Loading jQuery from Greasemonkey is not really an option. Greasemonkey scripts don't start to execute until the DOMContentLoaded event fires. Depending on how the page is designed there could be script elements that depend on jQuery being loaded before that. Besides, you can't really 'load' jQuery from a user script. You can use @include at the top of your user script to include jQuery in the user script, but the two scripts (the page and your user script) are in two separate environments/sandboxes so having jQuery loaded in the user script doesn't mean that it's accessible from the page's script elements. In fact this was a major security vulnerability in early versions of Greasemonkey -- a page could call functions in the user script, which resulted in potentially disastrous consequences because the security context of the user script is significantly relaxed (e.g. no cross-site XmlHttpRequest restrictions, access to internal Firefox functions, etc.) They fixed this by strictly separating the two and having the user script only access the page's object-space through wrappers. This is why you have to use the location hack in the first place, because the result of .getElementById() in the user script is not the real element but a wrapped copy of it and you can't set the event properties through the wrapper.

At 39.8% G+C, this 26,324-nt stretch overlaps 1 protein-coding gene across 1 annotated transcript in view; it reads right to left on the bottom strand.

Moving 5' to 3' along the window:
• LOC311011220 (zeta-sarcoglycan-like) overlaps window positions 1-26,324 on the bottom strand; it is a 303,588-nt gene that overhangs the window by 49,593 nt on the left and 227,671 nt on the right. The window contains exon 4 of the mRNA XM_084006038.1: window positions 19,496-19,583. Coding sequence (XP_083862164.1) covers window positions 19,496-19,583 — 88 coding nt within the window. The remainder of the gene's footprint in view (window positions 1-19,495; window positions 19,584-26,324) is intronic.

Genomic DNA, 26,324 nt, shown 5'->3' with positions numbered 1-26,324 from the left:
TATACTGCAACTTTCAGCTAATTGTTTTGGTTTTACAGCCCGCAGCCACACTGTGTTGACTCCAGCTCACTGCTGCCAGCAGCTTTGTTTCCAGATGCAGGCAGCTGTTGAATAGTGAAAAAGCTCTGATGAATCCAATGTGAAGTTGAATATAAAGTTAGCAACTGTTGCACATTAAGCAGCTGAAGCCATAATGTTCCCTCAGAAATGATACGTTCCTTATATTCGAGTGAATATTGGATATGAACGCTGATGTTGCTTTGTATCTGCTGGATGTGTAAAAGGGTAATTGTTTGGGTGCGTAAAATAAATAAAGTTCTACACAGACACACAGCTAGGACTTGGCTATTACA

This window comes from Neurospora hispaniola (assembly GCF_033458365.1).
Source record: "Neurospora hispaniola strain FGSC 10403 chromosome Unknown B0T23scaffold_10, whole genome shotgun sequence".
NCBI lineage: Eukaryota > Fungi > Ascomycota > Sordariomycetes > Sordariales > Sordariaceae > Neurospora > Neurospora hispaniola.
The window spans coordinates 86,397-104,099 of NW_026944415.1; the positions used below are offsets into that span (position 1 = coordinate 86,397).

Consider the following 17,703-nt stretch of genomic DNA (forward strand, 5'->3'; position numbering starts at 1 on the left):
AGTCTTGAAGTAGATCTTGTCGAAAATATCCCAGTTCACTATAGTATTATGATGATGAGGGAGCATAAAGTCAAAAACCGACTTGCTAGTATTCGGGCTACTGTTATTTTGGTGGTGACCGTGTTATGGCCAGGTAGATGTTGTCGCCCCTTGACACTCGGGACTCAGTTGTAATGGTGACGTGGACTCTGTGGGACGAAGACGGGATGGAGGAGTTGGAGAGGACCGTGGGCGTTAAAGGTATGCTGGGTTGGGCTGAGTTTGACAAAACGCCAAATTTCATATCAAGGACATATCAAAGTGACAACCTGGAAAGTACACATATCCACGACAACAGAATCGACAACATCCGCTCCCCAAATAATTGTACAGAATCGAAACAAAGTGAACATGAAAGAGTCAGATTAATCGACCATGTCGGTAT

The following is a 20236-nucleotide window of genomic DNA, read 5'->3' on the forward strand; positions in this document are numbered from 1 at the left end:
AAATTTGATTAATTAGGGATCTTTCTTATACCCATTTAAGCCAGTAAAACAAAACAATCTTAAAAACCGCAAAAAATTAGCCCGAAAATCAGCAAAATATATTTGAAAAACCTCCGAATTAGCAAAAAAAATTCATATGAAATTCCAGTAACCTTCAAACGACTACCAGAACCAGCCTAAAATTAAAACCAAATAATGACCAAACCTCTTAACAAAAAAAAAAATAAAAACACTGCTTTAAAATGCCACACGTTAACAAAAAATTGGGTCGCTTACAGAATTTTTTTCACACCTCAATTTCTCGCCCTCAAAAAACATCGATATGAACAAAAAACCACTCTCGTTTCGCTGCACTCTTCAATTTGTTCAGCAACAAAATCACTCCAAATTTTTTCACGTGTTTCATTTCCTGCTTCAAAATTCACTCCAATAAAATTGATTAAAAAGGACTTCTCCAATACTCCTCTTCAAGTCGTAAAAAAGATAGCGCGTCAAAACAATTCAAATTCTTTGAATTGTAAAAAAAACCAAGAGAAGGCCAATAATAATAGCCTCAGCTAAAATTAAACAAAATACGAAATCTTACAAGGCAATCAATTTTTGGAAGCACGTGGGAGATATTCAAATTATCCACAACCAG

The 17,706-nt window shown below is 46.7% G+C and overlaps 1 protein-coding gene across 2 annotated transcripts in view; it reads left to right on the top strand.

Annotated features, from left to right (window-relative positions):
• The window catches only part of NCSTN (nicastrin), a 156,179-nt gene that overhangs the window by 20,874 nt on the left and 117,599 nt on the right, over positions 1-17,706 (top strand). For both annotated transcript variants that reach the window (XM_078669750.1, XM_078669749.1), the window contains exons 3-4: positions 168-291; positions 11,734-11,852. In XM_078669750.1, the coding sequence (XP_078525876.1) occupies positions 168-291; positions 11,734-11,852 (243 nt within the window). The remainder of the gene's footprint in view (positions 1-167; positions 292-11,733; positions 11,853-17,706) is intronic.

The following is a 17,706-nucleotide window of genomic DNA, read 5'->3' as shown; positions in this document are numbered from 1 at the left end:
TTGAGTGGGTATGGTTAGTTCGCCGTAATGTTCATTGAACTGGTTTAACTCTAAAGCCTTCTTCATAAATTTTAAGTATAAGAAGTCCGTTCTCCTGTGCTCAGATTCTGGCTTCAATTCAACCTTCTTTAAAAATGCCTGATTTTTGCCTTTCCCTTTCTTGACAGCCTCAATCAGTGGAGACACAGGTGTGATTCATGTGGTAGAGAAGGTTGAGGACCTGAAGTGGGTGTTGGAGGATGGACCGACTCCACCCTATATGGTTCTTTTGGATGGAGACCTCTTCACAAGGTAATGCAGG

Anyway, if you wanted to inject jQuery into the page's object space by using the location hack to create a <script> tag in the page, then that would probably work. But it wouldn't get around the timing issue. It would be much easier to just modify the snippet I posted to use the jQuery selector instead of getElementById().
posted by Rhomboid at 12:42 AM on August 23, 2010

(And btw, if you still can't get it to work then please post the real actual URL of the site in question so that we can test potential user scripts instead of having to guess if they would work or not.)